Anuttara Raja Yoga Teacher Training 2019! 200hour Yoga Alliance certification course begins Feb. 3
By the Middle Ages, Raja Yoga was lost due to “differences of opinion as to what it was” declares Swami Swatmarama in the Hatha Yoga Pradipika, In that text, the Swami affirms that “Hatha Yoga is like a staircase that leads to Raja Yoga.”
So what is Raja Yoga? Well, there are still strongly held differences of opinion. In and of itself, “Raja Yoga” means meditation. Our reply is this; How can one meditate when the body is stiff and sore and the mind is anxious and turbulent? That is where Anuttara Raja Yoga comes into play.
It is now generally accepted that Raja Yoga, a retronym describing the teachings of the Patanjala Yoga Sutra and the Kriya Yoga of Lord Krishna and our Guru Lineage of Kriya Yoga are all one and the same.
While all these revered texts are freely available, few have managed to express these teachings through the physical practice of Yoga. Vague expressions do linger on in the Taoist traditions and some Tibetan Yogic practices. Perhaps a clearer picture emerges through the Kashmir Shaivist traditions of Anuttara Yoga, the Supreme Yoga.
Anuttara Raja Yoga is our interpretation, through modern anatomy, of all these various remnants of Raja Yoga and Kriya Yoga.
We have found a remarkable confluence between Raja Yoga philosophy and modern anatomy. Many times, what is described in Sanskrit for philosophy, the Greek and Latin use the exact same words to describe the anatomy. We place a very high value on the philology of these classical languages to help paint a clearer picture as to the Science.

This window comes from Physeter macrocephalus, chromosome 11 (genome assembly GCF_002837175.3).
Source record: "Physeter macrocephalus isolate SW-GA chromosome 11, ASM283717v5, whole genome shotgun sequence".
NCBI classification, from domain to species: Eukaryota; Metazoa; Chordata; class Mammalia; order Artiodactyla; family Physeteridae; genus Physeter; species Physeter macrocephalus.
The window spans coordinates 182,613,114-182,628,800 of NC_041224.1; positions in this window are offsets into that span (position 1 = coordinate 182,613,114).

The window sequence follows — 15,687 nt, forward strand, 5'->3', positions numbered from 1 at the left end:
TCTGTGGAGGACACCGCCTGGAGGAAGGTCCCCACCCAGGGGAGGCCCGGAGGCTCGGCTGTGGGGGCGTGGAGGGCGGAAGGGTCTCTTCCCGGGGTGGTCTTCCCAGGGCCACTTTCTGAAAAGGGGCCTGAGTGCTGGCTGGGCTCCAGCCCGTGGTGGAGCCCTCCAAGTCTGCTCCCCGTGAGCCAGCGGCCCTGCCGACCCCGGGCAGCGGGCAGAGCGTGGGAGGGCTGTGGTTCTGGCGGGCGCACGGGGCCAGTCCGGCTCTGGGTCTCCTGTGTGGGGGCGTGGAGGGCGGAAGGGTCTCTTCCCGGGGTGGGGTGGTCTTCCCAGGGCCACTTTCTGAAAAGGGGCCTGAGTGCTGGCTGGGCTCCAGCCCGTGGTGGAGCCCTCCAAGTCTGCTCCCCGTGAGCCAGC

Anuttara Raja Yoga is predicated on the Matrix of the Four Fundamental Forces of Nature and how these forces interact psychologically and physiologically through the Mind and its extension through the neuromyofascial network of the body.
The physical practice itself has become very popular locally, with an ever expanding following of dedicated practitioners who find welcome physical and emotional release through their practice. We emphasize how the physical and psychological realms of consciousness interact as sensory input and emotional output and we design various flows stemming from that basic premise.
While we ascribe to no particular religion, as per Mahavatar Babaji’s teachings, we make constant reference to the sacred texts of all major traditions and we emphasize how similar their teachings are to the essence of Yoga as the Holy Science.